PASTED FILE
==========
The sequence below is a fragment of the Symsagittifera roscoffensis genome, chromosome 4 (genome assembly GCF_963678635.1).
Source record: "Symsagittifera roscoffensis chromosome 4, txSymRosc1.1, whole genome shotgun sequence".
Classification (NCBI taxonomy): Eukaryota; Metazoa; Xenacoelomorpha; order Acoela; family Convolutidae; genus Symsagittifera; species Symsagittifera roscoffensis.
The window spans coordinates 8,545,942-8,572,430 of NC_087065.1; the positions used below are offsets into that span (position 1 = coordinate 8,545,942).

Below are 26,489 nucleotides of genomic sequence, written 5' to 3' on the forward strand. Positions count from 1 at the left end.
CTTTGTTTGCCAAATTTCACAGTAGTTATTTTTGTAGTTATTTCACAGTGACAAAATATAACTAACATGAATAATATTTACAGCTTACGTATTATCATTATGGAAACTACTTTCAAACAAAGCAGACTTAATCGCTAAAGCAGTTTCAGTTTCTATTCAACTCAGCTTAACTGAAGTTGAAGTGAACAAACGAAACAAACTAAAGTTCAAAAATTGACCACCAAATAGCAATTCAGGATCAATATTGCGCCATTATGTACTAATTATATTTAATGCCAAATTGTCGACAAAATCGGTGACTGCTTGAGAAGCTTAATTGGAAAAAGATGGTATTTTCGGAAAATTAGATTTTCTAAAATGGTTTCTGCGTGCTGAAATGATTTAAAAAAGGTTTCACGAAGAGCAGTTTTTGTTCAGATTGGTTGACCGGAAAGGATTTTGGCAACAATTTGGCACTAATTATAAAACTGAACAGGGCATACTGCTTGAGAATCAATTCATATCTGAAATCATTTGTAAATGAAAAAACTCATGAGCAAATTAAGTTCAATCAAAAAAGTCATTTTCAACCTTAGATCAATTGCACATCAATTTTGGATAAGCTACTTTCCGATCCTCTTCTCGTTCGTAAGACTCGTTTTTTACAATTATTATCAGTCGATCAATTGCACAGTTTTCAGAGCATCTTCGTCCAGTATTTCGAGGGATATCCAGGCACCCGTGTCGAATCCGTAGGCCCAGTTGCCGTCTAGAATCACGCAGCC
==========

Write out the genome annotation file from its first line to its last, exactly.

The sequence below is a fragment of the Symsagittifera roscoffensis genome, chromosome 4 (genome assembly GCF_963678635.1).
Source record: "Symsagittifera roscoffensis chromosome 4, txSymRosc1.1, whole genome shotgun sequence".
Classification (NCBI taxonomy): Eukaryota; Metazoa; Xenacoelomorpha; order Acoela; family Convolutidae; genus Symsagittifera; species Symsagittifera roscoffensis.
The window spans coordinates 8,545,942-8,572,430 of NC_087065.1; the positions used below are offsets into that span (position 1 = coordinate 8,545,942).

Below are 26,489 nucleotides of genomic sequence, written 5' to 3' on the forward strand. Positions count from 1 at the left end.
CTTTGTTTGCCAAATTTCACAGTAGTTATTTTTGTAGTTATTTCACAGTGACAAAATATAACTAACATGAATAATATTTACAGCTTACGTATTATCATTATGGAAACTACTTTCAAACAAAGCAGACTTAATCGCTAAAGCAGTTTCAGTTTCTATTCAACTCAGCTTAACTGAAGTTGAAGTGAACAAACGAAACAAACTAAAGTTCAAAAATTGACCACCAAATAGCAATTCAGGATCAATATTGCGCCATTATGTACTAATTATATTTAATGCCAAATTGTCGACAAAATCGGTGACTGCTTGAGAAGCTTAATTGGAAAAAGATGGTATTTTCGGAAAATTAGATTTTCTAAAATGGTTTCTGCGTGCTGAAATGATTTAAAAAAGGTTTCACGAAGAGCAGTTTTTGTTCAGATTGGTTGACCGGAAAGGATTTTGGCAACAATTTGGCACTAATTATAAAACTGAACAGGGCATACTGCTTGAGAATCAATTCATATCTGAAATCATTTGTAAATGAAAAAACTCATGAGCAAATTAAGTTCAATCAAAAAAGTCATTTTCAACCTTAGATCAATTGCACATCAATTTTGGATAAGCTACTTTCCGATCCTCTTCTCGTTCGTAAGACTCGTTTTTTACAATTATTATCAGTCGATCAATTGCACAGTTTTCAGAGCATCTTCGTCCAGTATTTCGAGGGATATCCAGGCACCCGTGTCGAATCCGTAGGCCCAGTTGCCGTCTAGAATCACGCAGCC